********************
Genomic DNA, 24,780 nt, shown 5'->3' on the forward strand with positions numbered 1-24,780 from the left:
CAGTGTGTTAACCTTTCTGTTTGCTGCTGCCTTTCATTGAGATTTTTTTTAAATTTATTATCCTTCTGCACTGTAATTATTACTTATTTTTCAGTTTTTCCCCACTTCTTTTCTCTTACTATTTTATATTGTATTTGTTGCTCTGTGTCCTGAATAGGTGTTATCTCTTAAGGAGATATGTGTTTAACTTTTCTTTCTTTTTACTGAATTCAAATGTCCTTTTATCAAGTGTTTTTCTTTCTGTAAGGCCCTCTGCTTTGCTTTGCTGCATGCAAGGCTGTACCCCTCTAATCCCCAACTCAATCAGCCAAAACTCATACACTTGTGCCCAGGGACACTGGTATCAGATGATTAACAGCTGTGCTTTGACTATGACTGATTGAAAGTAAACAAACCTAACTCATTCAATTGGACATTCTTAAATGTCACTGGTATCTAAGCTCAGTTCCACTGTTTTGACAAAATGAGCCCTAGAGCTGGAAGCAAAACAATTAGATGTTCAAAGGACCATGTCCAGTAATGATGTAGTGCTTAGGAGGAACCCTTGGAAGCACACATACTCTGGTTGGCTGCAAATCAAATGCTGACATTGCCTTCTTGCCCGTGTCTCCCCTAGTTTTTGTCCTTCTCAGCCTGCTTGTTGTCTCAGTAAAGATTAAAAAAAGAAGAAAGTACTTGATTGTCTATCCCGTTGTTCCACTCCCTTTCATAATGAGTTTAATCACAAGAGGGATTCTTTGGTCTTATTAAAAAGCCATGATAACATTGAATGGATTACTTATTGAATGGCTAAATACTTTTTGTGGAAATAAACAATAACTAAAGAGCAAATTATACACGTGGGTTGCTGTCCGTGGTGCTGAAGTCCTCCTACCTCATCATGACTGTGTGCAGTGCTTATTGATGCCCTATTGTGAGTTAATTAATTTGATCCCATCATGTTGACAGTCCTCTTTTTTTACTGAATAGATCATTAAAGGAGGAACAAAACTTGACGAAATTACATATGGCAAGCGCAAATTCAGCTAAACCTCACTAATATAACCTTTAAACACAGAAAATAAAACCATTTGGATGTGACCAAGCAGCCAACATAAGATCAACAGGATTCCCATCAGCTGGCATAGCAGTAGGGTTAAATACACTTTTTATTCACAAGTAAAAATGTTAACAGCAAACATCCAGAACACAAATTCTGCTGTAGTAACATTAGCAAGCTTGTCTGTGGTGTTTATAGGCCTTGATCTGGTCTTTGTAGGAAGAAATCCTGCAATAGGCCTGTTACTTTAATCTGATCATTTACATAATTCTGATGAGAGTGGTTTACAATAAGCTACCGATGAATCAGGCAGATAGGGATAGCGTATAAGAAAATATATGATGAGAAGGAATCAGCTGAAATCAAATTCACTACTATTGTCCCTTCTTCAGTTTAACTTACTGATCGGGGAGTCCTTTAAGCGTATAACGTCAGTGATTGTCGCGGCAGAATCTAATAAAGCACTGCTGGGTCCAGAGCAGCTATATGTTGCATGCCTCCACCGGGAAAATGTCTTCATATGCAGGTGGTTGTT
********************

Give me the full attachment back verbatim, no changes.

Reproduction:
Genomic DNA, 24,780 nt, shown 5'->3' on the forward strand with positions numbered 1-24,780 from the left:
CAGTGTGTTAACCTTTCTGTTTGCTGCTGCCTTTCATTGAGATTTTTTTTAAATTTATTATCCTTCTGCACTGTAATTATTACTTATTTTTCAGTTTTTCCCCACTTCTTTTCTCTTACTATTTTATATTGTATTTGTTGCTCTGTGTCCTGAATAGGTGTTATCTCTTAAGGAGATATGTGTTTAACTTTTCTTTCTTTTTACTGAATTCAAATGTCCTTTTATCAAGTGTTTTTCTTTCTGTAAGGCCCTCTGCTTTGCTTTGCTGCATGCAAGGCTGTACCCCTCTAATCCCCAACTCAATCAGCCAAAACTCATACACTTGTGCCCAGGGACACTGGTATCAGATGATTAACAGCTGTGCTTTGACTATGACTGATTGAAAGTAAACAAACCTAACTCATTCAATTGGACATTCTTAAATGTCACTGGTATCTAAGCTCAGTTCCACTGTTTTGACAAAATGAGCCCTAGAGCTGGAAGCAAAACAATTAGATGTTCAAAGGACCATGTCCAGTAATGATGTAGTGCTTAGGAGGAACCCTTGGAAGCACACATACTCTGGTTGGCTGCAAATCAAATGCTGACATTGCCTTCTTGCCCGTGTCTCCCCTAGTTTTTGTCCTTCTCAGCCTGCTTGTTGTCTCAGTAAAGATTAAAAAAAGAAGAAAGTACTTGATTGTCTATCCCGTTGTTCCACTCCCTTTCATAATGAGTTTAATCACAAGAGGGATTCTTTGGTCTTATTAAAAAGCCATGATAACATTGAATGGATTACTTATTGAATGGCTAAATACTTTTTGTGGAAATAAACAATAACTAAAGAGCAAATTATACACGTGGGTTGCTGTCCGTGGTGCTGAAGTCCTCCTACCTCATCATGACTGTGTGCAGTGCTTATTGATGCCCTATTGTGAGTTAATTAATTTGATCCCATCATGTTGACAGTCCTCTTTTTTTACTGAATAGATCATTAAAGGAGGAACAAAACTTGACGAAATTACATATGGCAAGCGCAAATTCAGCTAAACCTCACTAATATAACCTTTAAACACAGAAAATAAAACCATTTGGATGTGACCAAGCAGCCAACATAAGATCAACAGGATTCCCATCAGCTGGCATAGCAGTAGGGTTAAATACACTTTTTATTCACAAGTAAAAATGTTAACAGCAAACATCCAGAACACAAATTCTGCTGTAGTAACATTAGCAAGCTTGTCTGTGGTGTTTATAGGCCTTGATCTGGTCTTTGTAGGAAGAAATCCTGCAATAGGCCTGTTACTTTAATCTGATCATTTACATAATTCTGATGAGAGTGGTTTACAATAAGCTACCGATGAATCAGGCAGATAGGGATAGCGTATAAGAAAATATATGATGAGAAGGAATCAGCTGAAATCAAATTCACTACTATTGTCCCTTCTTCAGTTTAACTTACTGATCGGGGAGTCCTTTAAGCGTATAACGTCAGTGATTGTCGCGGCAGAATCTAATAAAGCACTGCTGGGTCCAGAGCAGCTATATGTTGCATGCCTCCACCGGGAAAATGTCTTCATATGCAGGTGGTTGTT